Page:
Evidence of the regulatory position
Morgan J considered that it was not necessary to have expert evidence about the regulatory position. To the extent the regulatory position was relevant, it could be established at trial by adducing the relevant documentary material. If there was a dispute, it was likely to be as to the interpretation of that material, and the parties could make legal submissions on that as needed.
Evidence of market practice: dishonesty
Morgan J noted that the relevant standard for honesty was an objective one, as established by the Privy Council decisions in Royal Brunei Airlines v Tan  2 AC 378 and Barlow Clowes International Ltd v Eurotrust International Ltd  1 WLR 1476. The question was whether the defendants’ conduct fell below the objective standard; there was no need to inquire into the defendants’ appreciation of whether their conduct fell below that objective standard.
Until the Supreme Court’s decision in Ivey v Genting Casinos UK Ltd  UKSC 67 (considered here), it was thought that there was a different standard that applied in criminal cases. Following R v Ghosh  QB 1052, to establish dishonesty under the criminal law, the relevant conduct not only had to fall below an objective standard; it also had to be shown that the defendant subjectively appreciated that his conduct fell below that objective standard. Ivey has now clarified, however, that the criminal test is the same as the civil test; the objective standard applies.
Morgan J said that the decision of the Court of Appeal (Criminal Division) in R v Hayes  1 Cr App R 10 was highly relevant to the application in the present case. In R v Hayes, the court held that the defendant could adduce evidence of market behaviour in relation to the inquiry as to his appreciation of whether his conduct fell below the objective standard (the second limb of the old R v Ghosh test), but such evidence was not admissible in relation to the objective standard as to dishonesty (the first limb). The court considered evidence of market practice irrelevant to the identification and application of the objective standard.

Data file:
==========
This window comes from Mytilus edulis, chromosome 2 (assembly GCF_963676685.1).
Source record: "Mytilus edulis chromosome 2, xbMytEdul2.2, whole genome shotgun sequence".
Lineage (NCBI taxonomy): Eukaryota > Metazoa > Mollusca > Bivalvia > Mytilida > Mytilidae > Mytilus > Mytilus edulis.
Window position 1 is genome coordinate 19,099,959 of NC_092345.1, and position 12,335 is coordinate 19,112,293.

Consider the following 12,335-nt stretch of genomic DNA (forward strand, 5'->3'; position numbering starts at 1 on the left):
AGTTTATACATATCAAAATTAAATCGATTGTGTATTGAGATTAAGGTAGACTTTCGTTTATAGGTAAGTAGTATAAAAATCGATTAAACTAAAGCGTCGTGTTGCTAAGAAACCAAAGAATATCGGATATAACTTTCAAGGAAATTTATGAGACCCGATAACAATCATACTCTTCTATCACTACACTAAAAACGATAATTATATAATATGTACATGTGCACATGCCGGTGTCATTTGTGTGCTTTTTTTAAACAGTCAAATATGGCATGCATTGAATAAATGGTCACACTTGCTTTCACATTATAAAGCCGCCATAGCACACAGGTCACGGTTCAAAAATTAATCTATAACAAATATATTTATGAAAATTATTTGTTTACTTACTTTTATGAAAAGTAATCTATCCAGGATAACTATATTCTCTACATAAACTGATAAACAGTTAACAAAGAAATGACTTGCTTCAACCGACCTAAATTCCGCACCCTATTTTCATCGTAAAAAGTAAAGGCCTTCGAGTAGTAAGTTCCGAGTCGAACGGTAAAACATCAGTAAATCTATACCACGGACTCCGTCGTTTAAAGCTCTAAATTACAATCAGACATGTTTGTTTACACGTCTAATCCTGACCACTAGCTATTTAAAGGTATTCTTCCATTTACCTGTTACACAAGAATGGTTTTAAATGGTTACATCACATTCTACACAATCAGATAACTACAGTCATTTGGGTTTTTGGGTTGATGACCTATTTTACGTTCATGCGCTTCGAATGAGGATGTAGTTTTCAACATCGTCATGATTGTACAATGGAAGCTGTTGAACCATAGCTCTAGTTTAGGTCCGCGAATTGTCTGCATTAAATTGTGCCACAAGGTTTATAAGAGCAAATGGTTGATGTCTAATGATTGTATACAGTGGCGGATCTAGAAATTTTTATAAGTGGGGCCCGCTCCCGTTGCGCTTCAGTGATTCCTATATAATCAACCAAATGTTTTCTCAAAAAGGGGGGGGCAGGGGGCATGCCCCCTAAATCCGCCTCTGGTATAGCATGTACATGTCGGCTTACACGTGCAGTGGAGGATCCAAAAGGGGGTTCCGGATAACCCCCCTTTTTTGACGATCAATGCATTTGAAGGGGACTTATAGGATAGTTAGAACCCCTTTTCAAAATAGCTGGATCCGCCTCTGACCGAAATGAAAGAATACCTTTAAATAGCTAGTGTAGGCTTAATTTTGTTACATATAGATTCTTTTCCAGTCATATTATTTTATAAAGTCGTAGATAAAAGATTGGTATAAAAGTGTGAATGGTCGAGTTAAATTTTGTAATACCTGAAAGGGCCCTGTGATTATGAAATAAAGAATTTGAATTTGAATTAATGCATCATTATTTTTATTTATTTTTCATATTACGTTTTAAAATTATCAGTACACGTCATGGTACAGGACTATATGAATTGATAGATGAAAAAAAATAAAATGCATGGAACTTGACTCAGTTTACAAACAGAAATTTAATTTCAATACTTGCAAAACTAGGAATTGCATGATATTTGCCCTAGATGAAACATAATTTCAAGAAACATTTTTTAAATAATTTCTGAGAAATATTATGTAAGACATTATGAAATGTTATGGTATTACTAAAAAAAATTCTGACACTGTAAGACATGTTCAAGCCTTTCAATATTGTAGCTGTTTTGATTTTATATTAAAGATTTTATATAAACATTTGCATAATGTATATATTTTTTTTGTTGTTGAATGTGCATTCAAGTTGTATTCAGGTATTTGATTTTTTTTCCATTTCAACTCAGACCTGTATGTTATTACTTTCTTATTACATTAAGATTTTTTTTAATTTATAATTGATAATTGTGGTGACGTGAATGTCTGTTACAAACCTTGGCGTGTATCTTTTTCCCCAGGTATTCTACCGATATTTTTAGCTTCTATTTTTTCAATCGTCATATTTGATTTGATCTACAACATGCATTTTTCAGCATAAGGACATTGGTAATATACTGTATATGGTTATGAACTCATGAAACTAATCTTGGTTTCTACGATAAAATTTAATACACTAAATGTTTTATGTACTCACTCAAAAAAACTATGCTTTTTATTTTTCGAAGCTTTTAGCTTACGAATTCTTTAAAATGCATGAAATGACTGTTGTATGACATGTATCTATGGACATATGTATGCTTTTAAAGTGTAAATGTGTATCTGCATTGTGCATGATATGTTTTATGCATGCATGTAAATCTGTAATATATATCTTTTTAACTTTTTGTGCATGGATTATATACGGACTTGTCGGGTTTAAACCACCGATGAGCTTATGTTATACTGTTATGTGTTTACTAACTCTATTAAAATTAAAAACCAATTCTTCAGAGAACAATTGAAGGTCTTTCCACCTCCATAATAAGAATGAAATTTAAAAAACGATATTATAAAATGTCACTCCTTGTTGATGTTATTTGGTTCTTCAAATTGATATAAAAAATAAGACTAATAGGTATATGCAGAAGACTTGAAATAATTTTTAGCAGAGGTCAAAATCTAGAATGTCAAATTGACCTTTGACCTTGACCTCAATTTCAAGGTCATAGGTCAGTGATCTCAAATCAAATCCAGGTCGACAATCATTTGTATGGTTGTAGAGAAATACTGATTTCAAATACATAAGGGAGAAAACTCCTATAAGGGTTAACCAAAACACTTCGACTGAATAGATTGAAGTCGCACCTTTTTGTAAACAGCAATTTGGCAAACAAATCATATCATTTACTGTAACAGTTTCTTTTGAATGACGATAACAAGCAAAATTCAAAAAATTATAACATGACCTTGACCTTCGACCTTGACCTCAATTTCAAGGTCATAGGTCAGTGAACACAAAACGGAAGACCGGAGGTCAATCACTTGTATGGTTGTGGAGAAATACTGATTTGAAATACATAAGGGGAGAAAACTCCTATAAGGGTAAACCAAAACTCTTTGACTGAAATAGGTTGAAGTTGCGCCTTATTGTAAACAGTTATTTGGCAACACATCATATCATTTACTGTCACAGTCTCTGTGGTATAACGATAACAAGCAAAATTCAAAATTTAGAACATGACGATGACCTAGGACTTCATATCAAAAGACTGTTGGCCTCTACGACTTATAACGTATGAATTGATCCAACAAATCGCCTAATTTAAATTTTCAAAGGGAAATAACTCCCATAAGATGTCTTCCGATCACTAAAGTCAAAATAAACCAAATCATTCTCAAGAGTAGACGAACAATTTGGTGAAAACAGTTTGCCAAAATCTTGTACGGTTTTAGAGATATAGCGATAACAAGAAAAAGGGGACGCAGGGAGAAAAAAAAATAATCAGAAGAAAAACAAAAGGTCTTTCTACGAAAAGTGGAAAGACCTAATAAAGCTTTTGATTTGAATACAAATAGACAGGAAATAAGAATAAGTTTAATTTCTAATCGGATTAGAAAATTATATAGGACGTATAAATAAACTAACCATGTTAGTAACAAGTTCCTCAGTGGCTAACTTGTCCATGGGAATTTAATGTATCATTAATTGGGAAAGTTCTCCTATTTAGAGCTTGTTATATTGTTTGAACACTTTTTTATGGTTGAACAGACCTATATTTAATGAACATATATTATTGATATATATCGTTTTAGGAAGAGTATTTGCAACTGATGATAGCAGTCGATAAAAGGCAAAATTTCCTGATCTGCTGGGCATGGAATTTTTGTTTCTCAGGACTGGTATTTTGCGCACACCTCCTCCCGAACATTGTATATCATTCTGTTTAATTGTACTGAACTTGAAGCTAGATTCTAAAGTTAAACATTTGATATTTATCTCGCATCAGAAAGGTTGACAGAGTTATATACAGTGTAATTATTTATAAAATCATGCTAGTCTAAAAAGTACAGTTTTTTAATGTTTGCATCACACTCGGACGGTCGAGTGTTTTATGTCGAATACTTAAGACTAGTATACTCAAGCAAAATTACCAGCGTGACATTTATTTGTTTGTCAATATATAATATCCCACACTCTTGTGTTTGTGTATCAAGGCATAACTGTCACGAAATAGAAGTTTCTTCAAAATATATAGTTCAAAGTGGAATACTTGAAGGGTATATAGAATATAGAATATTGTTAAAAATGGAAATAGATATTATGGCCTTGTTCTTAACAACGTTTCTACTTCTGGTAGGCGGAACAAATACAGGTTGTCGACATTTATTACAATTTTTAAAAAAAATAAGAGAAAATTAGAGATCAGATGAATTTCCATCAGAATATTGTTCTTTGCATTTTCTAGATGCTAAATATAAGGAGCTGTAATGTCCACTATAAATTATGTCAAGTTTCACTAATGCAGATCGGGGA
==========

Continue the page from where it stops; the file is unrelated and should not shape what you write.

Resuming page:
On that basis, Morgan J held that evidence of market behaviour was not admissible in relation to the objective standard of dishonesty in the present case. He drew attention to the fact that financial markets can, and in the past have, adopted dishonest practices. He concluded that expert evidence was “not admissible in relation to any argument as to the appropriate objective standard as to honesty, which is assessed by reference to the standards of honest and reasonable people and determined by the court, nor is it admissible in relation to any question as to whether the defendant has failed to comply with that standard.”
Evidence of market practice: other allegations
The judge ruled, however, that expert evidence as to market practice was admissible to defend the allegation of conspiracy to injure by unlawful means and also in relation to the allegation of deliberate concealment under the Limitation Act 1980. This was because the defence in both cases would turn on evidence as to the defendants’ state of mind, and the defendants wished to argue that the reason they did not believe their conduct was unlawful was because there was a market practice to act in the way they did.